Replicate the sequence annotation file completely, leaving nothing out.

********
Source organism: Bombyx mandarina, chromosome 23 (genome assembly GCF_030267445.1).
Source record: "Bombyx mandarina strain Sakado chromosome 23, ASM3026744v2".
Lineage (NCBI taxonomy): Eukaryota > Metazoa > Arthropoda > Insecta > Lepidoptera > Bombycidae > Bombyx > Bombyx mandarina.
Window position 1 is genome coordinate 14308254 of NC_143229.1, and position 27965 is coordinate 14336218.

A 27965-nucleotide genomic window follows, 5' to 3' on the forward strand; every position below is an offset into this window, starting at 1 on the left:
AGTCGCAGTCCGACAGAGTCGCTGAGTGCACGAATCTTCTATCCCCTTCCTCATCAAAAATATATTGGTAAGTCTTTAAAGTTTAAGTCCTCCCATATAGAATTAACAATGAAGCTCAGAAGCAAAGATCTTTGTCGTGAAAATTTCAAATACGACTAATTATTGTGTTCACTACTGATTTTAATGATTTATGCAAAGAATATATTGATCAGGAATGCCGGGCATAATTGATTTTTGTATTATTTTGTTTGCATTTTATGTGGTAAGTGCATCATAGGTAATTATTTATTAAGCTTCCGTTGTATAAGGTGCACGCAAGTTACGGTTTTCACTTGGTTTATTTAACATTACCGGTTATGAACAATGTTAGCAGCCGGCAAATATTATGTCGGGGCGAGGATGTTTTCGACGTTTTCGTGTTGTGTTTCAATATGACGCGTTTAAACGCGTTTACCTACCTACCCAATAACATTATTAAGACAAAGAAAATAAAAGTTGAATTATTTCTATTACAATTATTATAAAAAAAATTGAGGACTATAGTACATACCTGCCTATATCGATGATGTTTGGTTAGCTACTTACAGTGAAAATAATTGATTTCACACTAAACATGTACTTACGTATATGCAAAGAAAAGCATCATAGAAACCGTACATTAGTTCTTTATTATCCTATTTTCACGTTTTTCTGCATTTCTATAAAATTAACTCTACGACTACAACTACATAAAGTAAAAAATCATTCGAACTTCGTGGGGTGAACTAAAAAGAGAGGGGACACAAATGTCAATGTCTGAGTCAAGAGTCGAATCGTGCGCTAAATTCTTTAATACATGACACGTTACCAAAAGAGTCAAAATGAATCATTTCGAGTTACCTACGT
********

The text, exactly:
Source organism: Bombyx mandarina, chromosome 23 (genome assembly GCF_030267445.1).
Source record: "Bombyx mandarina strain Sakado chromosome 23, ASM3026744v2".
Lineage (NCBI taxonomy): Eukaryota > Metazoa > Arthropoda > Insecta > Lepidoptera > Bombycidae > Bombyx > Bombyx mandarina.
Window position 1 is genome coordinate 14308254 of NC_143229.1, and position 27965 is coordinate 14336218.

A 27965-nucleotide genomic window follows, 5' to 3' on the forward strand; every position below is an offset into this window, starting at 1 on the left:
AGTCGCAGTCCGACAGAGTCGCTGAGTGCACGAATCTTCTATCCCCTTCCTCATCAAAAATATATTGGTAAGTCTTTAAAGTTTAAGTCCTCCCATATAGAATTAACAATGAAGCTCAGAAGCAAAGATCTTTGTCGTGAAAATTTCAAATACGACTAATTATTGTGTTCACTACTGATTTTAATGATTTATGCAAAGAATATATTGATCAGGAATGCCGGGCATAATTGATTTTTGTATTATTTTGTTTGCATTTTATGTGGTAAGTGCATCATAGGTAATTATTTATTAAGCTTCCGTTGTATAAGGTGCACGCAAGTTACGGTTTTCACTTGGTTTATTTAACATTACCGGTTATGAACAATGTTAGCAGCCGGCAAATATTATGTCGGGGCGAGGATGTTTTCGACGTTTTCGTGTTGTGTTTCAATATGACGCGTTTAAACGCGTTTACCTACCTACCCAATAACATTATTAAGACAAAGAAAATAAAAGTTGAATTATTTCTATTACAATTATTATAAAAAAAATTGAGGACTATAGTACATACCTGCCTATATCGATGATGTTTGGTTAGCTACTTACAGTGAAAATAATTGATTTCACACTAAACATGTACTTACGTATATGCAAAGAAAAGCATCATAGAAACCGTACATTAGTTCTTTATTATCCTATTTTCACGTTTTTCTGCATTTCTATAAAATTAACTCTACGACTACAACTACATAAAGTAAAAAATCATTCGAACTTCGTGGGGTGAACTAAAAAGAGAGGGGACACAAATGTCAATGTCTGAGTCAAGAGTCGAATCGTGCGCTAAATTCTTTAATACATGACACGTTACCAAAAGAGTCAAAATGAATCATTTCGAGTTACCTACGT